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Black-footed Ferret Kit Update: Vaxxed and Ready to Roll

  • A black-footed ferret kit stretches out on some rocky substrate in its enclosure.
    Hickory's kits, like the one pictured above, are active and healthy.

Our newest litter of black-footed ferrets is growing up fast! Find out what it takes to care for Smithsonian Conservation Biology Institute’s (SCBI) black-footed ferrets in this Q&A with biologist Adrienne Crosier as she tells us what’s new with 1-year old mom Hickory and her litter of kits.

How are Hickory and the stars of the Black-footed Ferret Cam doing?

Hickory is doing great! She and her six kits are very active and playful. The kits are starting to look more like adults, although they have a little more weight to put on before they reach adult size.

Do they have names yet?

No, but they will soon! Right now, we don’t actually tell the ferrets apart except for Hickory. We treat them as a group, just like she does.

What’s new with the kits since last month?

The kits recently had their 60-day health examinations. This milestone is a regular part of our ferret-rearing process; it’s when we evaluate their health and make sure they’re generally doing okay.

What happens at the 60-day examinations?

First, we gave each kit a transponder. This is a tiny radio chip that we implant under the skin of each animal. Fortunately, they’re not harmful, and we use them for tracking purposes if and when the kits are reintroduced into the wild.

Also, we vaccinated the kits and performed blood draws to make sure they’re free of diseases and other health conditions.

And finally, some of our scientists took fecal samples from the kits. This entails rubbing their back with soft swabs and collecting the samples as they emerge (the kits are big, so there was a little wrangling.) This is part of an ongoing research study to find out what kinds of bacteria and microbes live inside the ferrets’ digestive and reproductive systems. Gut health is closely tied to the overall health of many animals. So, by learning more about what lives inside ferrets, we can use that knowledge to care for them more effectively. 

A black-footed ferret kit pokes its head out of some black plastic tubing material.

One of the kits pokes its head outside of some plastic tubing. The tubing replicates the prairie dog tunnels wild black-footed ferrets use to live, hunt and raise young in.

What illnesses were the kits vaccinated against?

The kits received their first of two vaccinations against canine distemper virus, or CDV.  This is a viral disease that can be fatal to many species of mammals. (If you have a puppy at home, your veterinarian probably administered a vaccine for the same disease.)

We want to make sure our ferrets are protected against CDV from a young age. This is important for both for their own health and, if some of these ferrets are reintroduced into wild populations the future, for any other ferrets they encounter. They get their second CDV and also their rabies vaccine at 90 days for the same reason.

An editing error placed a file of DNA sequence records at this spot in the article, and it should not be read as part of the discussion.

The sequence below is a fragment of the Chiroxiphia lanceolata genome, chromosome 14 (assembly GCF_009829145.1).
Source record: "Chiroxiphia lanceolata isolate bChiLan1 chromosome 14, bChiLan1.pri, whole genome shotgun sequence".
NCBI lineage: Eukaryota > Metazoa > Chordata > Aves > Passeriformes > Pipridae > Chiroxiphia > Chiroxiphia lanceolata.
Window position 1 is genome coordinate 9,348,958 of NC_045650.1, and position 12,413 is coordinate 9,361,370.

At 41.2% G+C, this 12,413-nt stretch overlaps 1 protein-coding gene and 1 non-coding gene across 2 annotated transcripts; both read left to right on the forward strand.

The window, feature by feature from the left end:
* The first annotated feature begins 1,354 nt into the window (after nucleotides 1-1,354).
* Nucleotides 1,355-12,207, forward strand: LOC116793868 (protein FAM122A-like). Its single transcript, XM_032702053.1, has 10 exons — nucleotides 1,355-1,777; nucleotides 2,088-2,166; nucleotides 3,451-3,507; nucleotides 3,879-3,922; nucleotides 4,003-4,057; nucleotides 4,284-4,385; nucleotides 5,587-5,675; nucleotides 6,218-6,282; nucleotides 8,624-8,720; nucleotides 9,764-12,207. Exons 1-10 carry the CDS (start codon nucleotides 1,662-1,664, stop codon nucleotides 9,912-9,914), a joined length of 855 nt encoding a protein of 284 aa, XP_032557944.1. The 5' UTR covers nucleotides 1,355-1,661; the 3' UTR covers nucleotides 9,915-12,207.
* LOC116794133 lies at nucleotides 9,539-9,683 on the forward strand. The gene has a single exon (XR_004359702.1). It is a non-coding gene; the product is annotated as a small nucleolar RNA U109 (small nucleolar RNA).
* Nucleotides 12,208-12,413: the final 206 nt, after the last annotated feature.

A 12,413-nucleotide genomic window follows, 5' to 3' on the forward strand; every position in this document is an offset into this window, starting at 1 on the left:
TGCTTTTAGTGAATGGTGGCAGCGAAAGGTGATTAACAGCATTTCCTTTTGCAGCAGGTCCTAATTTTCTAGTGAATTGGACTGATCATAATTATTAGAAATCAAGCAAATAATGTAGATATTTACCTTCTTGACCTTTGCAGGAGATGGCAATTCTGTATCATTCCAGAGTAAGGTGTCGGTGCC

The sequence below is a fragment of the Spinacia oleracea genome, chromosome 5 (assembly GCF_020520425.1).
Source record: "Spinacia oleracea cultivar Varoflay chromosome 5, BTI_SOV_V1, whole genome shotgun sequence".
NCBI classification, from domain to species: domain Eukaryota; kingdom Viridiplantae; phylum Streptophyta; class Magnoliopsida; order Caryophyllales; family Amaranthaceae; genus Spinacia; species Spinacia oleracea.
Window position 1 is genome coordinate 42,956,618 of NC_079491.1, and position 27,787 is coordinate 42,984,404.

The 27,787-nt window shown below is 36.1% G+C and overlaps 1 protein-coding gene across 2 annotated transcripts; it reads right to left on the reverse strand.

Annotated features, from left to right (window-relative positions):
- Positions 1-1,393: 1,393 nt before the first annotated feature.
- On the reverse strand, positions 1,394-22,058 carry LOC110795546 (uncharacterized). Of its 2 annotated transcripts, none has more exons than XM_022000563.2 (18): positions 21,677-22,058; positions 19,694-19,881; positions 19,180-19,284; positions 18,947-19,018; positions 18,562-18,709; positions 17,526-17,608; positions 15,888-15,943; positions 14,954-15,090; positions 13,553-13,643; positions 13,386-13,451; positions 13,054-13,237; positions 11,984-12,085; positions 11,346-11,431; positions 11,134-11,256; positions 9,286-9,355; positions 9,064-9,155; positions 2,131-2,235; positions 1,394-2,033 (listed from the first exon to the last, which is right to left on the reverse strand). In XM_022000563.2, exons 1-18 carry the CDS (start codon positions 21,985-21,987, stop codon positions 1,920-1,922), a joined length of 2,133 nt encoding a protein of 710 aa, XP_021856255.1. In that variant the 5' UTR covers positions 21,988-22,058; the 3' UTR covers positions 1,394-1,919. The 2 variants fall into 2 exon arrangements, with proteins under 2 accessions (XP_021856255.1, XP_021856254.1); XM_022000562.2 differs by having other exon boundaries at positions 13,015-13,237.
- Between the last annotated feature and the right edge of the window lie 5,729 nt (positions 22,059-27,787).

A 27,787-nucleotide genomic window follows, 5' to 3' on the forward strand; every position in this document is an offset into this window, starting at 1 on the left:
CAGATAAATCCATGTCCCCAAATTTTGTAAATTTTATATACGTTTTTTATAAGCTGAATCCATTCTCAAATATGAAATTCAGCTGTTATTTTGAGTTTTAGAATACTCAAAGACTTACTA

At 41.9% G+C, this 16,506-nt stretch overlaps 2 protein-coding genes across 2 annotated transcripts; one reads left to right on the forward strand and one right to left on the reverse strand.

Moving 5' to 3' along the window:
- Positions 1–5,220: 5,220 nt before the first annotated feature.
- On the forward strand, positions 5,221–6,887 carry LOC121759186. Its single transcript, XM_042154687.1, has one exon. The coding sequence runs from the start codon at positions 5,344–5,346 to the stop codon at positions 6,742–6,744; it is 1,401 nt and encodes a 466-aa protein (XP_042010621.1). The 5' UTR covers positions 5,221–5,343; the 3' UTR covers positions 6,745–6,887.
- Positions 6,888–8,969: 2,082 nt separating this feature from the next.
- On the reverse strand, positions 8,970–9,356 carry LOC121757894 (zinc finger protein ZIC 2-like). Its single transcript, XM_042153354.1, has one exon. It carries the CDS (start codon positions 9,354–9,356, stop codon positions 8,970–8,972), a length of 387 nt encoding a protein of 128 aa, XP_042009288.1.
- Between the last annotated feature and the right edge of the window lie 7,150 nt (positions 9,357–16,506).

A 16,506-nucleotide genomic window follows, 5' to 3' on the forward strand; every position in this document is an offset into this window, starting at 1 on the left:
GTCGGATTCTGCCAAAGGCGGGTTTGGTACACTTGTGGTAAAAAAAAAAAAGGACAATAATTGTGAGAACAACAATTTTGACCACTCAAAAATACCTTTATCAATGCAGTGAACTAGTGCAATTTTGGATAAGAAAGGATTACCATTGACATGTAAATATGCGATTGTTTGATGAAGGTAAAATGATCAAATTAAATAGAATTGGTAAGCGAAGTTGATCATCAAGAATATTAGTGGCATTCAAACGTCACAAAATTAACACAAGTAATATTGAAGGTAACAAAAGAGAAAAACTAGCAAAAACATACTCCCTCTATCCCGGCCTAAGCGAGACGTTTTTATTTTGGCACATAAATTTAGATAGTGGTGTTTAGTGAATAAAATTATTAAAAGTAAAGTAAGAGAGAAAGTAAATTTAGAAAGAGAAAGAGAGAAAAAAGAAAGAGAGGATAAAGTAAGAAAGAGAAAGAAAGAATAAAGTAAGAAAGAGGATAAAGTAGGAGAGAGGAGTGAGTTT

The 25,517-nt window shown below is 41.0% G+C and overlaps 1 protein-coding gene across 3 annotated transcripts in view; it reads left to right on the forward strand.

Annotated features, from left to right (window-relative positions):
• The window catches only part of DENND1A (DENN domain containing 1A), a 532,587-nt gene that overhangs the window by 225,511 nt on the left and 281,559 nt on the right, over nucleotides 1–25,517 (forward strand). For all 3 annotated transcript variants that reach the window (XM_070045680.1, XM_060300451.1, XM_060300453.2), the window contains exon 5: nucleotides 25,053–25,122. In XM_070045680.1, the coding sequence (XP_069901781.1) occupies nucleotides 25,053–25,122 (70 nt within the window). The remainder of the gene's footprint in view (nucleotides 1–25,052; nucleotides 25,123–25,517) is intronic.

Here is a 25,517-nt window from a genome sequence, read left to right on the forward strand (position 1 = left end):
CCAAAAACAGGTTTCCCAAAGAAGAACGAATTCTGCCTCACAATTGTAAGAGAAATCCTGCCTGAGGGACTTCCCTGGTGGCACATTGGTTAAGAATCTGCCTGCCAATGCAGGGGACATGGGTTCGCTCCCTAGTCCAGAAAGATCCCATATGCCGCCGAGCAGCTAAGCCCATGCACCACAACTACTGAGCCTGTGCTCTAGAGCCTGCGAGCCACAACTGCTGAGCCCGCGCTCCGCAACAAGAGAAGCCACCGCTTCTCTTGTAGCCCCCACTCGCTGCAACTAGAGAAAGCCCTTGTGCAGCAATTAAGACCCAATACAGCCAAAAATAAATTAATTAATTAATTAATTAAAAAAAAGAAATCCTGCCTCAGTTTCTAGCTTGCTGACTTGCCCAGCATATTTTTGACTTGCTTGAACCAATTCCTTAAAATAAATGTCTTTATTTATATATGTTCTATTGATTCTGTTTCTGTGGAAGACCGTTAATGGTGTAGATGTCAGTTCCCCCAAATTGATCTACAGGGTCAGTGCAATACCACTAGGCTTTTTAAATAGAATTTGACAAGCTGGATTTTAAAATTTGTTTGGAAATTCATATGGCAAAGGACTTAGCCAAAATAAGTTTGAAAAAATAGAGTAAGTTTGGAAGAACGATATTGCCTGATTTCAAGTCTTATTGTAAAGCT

You recently started feeding them rats. How is that going?

They receive frozen-thawed rats twice a week, and then live rats at least once a week.

Ferrets that are released into the wild need to know how to hunt live prey, particularly prairie dogs. We provide the live rats to start the preconditioning process for the kits. We don’t yet know which kits from this litter will be released this fall, but we want to be sure each kit has learned the skills it may need to survive.

What’s next for the ferrets?

We still don’t know where our kits will be going yet, but we will soon!

For over 30 years, the Smithsonian’s National Zoo and Conservation Biology Institute has participated in a cooperative breeding program for black-footed ferrets. The Association of Zoos and Aquariums’ Saving Animals From Extinction program breeds the ferrets in human care, and a coalition led by the U.S. Fish and Wildlife Service (USFWS) reintroduces the animals at selected western sites in the United States, Canada and Mexico. It’s our hope that these collective efforts will allow this wonderful species to recover and thrive in their native prairie ecosystem once more.

Each year, our kits are evaluated by Species Survival Plan (SSP) scientists to determine whether they will remain at SCBI, transfer to another breeding facility or join the USFWS ferret pre-conditioning program to prepare them for release into the wild. This year’s examination takes place in August, and by September and October, the kits will be ready for this exciting new chapter in their lives.

NOTE: On Thursday, Aug. 31, we’re going to wind down our Black-Footed Ferret Cam. Be sure to tune in through the month for your last chance to watch Hickory and her kits play, cuddle and explore! Plus, stay tuned for our final Black-footed Ferret Kit update to discover what’s next for each kit.